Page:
Fibrillary glomerulonephritis in primary sjogren’s syndrome: A rare cause of renal failure

Rahul Sehgal, Syed M. Sajjad, Jiwan K. Thapa

Research output: Contribution to journalArticlepeer-review

2 Scopus citations


Renal involvement in primary Sjogren’s syndrome (pSS) varies in severity and prevalence. Although previously felt to be uncommon, kidneys can be involved in 25% to 30% of pSS patients. Fibrillary glomerulonephritis (FGN) is a rare primary glomerular disease that can occur in association with another autoimmune condition or malignancy. The diagnosis relies on renal biopsy findings of haphazardly arranged fibrils in all glomerular compartments and distinction from other forms of fibrillary glomerulopathies such as renal amyloidosis and immunotactoid glomerulopathy. FGN responds poorly to immunosuppressive therapy and has a poor prognosis. Here, we describe a case of FGN in a patient with asymptomatic pSS. We describe the diagnostic work-up, clinical course, treatment utilized, and 1-year follow-up. There is one other case in the literature of FGN in a patient with pSS. The rarity of this association and distinction of FGN from other forms of renal involvement in pSS is important as it impacts therapy and prognosis. The case highlights electron microscopy findings in FGN and poor prognosis.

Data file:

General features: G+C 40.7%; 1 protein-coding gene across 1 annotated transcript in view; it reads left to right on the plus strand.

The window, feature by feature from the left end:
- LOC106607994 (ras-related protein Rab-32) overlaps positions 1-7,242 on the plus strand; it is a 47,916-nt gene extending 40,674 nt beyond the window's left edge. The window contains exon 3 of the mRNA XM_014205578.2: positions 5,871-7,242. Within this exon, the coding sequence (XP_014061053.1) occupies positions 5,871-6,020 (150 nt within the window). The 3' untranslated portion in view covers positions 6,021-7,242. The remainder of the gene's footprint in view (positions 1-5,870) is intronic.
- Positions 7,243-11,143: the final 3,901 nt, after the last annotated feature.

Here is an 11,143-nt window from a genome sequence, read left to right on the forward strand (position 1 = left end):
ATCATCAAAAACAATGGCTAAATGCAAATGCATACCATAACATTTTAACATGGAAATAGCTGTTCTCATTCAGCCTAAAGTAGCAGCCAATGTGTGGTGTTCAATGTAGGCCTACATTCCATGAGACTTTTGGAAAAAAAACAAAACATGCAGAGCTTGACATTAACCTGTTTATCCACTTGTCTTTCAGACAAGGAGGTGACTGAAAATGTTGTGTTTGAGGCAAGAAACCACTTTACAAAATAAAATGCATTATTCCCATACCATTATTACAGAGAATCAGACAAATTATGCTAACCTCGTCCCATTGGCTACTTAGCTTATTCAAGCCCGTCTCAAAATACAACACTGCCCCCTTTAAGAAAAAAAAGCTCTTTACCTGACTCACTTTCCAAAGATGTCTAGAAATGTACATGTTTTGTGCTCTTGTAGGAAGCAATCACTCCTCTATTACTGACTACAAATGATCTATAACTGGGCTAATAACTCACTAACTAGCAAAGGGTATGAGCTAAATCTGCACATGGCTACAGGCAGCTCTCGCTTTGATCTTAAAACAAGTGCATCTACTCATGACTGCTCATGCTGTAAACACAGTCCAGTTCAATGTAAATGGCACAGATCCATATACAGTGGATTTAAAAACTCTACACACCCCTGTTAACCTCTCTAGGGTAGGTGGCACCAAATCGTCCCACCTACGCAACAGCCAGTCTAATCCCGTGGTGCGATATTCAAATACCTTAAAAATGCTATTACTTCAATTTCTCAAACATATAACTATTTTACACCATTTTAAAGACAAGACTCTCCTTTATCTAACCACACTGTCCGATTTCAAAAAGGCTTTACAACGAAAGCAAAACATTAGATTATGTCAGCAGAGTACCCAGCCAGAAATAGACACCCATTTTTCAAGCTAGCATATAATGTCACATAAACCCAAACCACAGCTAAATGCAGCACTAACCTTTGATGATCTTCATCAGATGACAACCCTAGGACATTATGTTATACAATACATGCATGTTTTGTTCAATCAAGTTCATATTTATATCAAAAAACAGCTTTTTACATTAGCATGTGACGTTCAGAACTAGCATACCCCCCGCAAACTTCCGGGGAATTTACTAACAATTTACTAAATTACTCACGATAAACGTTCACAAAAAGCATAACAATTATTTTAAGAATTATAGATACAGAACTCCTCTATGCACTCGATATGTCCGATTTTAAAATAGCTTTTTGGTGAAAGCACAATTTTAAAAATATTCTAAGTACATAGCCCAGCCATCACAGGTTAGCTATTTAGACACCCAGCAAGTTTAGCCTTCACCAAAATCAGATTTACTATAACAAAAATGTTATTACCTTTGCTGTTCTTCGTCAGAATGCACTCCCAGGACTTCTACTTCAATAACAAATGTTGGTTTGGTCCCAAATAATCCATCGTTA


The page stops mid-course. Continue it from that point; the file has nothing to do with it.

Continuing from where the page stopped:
Original languageEnglish (US)
Pages (from-to)100-105
Number of pages6
JournalClinical Medicine and Research
Issue number3-4
StatePublished - Dec 1 2017

Bibliographical note

Publisher Copyright:
© 2017 Marshfield Clinic Health System.


  • Fibrillary glomerulonephritis
  • Glomerular disease
  • Renal failure
  • Sjogren’s syndrome


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